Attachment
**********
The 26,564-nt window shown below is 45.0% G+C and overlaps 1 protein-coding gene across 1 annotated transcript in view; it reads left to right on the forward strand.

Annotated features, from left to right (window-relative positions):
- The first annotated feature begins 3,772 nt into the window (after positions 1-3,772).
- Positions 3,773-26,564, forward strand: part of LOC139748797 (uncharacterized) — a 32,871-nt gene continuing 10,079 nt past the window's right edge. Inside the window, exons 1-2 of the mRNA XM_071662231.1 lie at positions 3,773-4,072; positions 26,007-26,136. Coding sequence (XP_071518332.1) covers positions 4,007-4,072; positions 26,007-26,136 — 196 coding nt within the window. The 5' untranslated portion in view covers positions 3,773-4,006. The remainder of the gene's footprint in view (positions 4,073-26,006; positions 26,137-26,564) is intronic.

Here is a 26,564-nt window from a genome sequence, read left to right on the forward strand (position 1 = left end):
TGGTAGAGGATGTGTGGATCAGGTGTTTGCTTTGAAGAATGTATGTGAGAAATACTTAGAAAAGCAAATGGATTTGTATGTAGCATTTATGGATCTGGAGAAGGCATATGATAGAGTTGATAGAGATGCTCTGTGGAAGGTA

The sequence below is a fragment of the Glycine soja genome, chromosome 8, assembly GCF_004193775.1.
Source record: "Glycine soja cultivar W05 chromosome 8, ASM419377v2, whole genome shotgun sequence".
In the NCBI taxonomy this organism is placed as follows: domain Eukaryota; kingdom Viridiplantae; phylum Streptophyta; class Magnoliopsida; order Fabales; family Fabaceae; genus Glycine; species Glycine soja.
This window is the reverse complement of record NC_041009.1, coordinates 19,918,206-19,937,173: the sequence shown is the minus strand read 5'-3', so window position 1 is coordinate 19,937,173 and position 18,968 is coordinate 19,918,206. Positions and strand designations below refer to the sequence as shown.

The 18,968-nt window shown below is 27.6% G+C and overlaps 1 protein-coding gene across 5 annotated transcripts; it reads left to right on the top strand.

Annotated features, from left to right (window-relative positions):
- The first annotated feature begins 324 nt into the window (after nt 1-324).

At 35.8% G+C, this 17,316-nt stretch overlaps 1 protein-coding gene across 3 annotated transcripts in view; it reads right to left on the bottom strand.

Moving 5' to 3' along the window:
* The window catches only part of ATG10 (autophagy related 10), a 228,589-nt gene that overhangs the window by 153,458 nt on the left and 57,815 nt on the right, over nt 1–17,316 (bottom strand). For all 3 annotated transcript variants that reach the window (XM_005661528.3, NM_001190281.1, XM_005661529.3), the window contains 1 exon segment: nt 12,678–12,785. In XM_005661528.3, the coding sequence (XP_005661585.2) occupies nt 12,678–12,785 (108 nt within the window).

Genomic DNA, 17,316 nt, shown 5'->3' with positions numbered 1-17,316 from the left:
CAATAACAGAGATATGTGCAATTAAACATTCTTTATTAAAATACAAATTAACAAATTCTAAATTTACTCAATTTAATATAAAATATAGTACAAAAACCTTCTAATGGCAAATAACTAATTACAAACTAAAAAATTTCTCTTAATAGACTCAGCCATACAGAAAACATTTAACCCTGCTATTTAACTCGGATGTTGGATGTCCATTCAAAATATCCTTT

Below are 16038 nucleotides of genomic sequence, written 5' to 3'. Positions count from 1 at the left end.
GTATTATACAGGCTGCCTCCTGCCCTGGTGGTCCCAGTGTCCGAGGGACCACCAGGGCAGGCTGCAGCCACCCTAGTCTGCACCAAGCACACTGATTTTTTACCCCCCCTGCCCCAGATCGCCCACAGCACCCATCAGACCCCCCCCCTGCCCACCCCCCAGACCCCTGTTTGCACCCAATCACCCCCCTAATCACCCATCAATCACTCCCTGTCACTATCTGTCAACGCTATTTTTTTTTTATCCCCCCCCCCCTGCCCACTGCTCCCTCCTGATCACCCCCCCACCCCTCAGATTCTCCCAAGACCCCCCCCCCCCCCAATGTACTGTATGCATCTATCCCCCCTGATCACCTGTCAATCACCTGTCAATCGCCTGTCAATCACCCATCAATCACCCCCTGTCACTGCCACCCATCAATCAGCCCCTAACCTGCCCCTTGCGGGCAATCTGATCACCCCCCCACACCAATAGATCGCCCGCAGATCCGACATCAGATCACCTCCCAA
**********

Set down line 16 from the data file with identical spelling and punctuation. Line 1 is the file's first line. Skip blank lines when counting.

* The window catches only part of ATG10 (autophagy related 10), a 228,589-nt gene that overhangs the window by 153,458 nt on the left and 57,815 nt on the right, over nt 1–17,316 (bottom strand). For all 3 annotated transcript variants that reach the window (XM_005661528.3, NM_001190281.1, XM_005661529.3), the window contains 1 exon segment: nt 12,678–12,785. In XM_005661528.3, the coding sequence (XP_005661585.2) occupies nt 12,678–12,785 (108 nt within the window).